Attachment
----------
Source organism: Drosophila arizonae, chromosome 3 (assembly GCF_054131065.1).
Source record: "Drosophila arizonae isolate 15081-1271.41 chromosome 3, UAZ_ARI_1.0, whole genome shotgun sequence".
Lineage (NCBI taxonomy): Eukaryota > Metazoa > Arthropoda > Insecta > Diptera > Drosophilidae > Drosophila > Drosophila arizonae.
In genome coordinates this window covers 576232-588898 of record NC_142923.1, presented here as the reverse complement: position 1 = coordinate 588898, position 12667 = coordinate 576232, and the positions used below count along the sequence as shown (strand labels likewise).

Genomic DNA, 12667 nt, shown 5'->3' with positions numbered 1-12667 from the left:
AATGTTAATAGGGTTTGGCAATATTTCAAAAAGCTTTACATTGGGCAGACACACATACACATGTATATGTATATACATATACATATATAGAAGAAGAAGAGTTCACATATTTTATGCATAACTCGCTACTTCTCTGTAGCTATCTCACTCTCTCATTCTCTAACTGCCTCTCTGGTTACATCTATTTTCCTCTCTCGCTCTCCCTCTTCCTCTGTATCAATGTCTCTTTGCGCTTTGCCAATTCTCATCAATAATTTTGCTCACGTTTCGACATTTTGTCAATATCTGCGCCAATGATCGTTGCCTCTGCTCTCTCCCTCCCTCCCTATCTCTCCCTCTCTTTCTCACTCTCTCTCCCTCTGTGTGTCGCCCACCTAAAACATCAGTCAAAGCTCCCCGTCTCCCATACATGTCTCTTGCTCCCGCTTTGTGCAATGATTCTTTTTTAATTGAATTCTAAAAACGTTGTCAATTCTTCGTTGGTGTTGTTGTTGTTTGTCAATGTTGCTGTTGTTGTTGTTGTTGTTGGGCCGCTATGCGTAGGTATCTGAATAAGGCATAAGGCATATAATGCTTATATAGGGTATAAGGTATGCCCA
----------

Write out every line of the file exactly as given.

Source organism: Drosophila arizonae, chromosome 3 (assembly GCF_054131065.1).
Source record: "Drosophila arizonae isolate 15081-1271.41 chromosome 3, UAZ_ARI_1.0, whole genome shotgun sequence".
Lineage (NCBI taxonomy): Eukaryota > Metazoa > Arthropoda > Insecta > Diptera > Drosophilidae > Drosophila > Drosophila arizonae.
In genome coordinates this window covers 576232-588898 of record NC_142923.1, presented here as the reverse complement: position 1 = coordinate 588898, position 12667 = coordinate 576232, and the positions used below count along the sequence as shown (strand labels likewise).

Genomic DNA, 12667 nt, shown 5'->3' with positions numbered 1-12667 from the left:
AATGTTAATAGGGTTTGGCAATATTTCAAAAAGCTTTACATTGGGCAGACACACATACACATGTATATGTATATACATATACATATATAGAAGAAGAAGAGTTCACATATTTTATGCATAACTCGCTACTTCTCTGTAGCTATCTCACTCTCTCATTCTCTAACTGCCTCTCTGGTTACATCTATTTTCCTCTCTCGCTCTCCCTCTTCCTCTGTATCAATGTCTCTTTGCGCTTTGCCAATTCTCATCAATAATTTTGCTCACGTTTCGACATTTTGTCAATATCTGCGCCAATGATCGTTGCCTCTGCTCTCTCCCTCCCTCCCTATCTCTCCCTCTCTTTCTCACTCTCTCTCCCTCTGTGTGTCGCCCACCTAAAACATCAGTCAAAGCTCCCCGTCTCCCATACATGTCTCTTGCTCCCGCTTTGTGCAATGATTCTTTTTTAATTGAATTCTAAAAACGTTGTCAATTCTTCGTTGGTGTTGTTGTTGTTTGTCAATGTTGCTGTTGTTGTTGTTGTTGTTGGGCCGCTATGCGTAGGTATCTGAATAAGGCATAAGGCATATAATGCTTATATAGGGTATAAGGTATGCCCA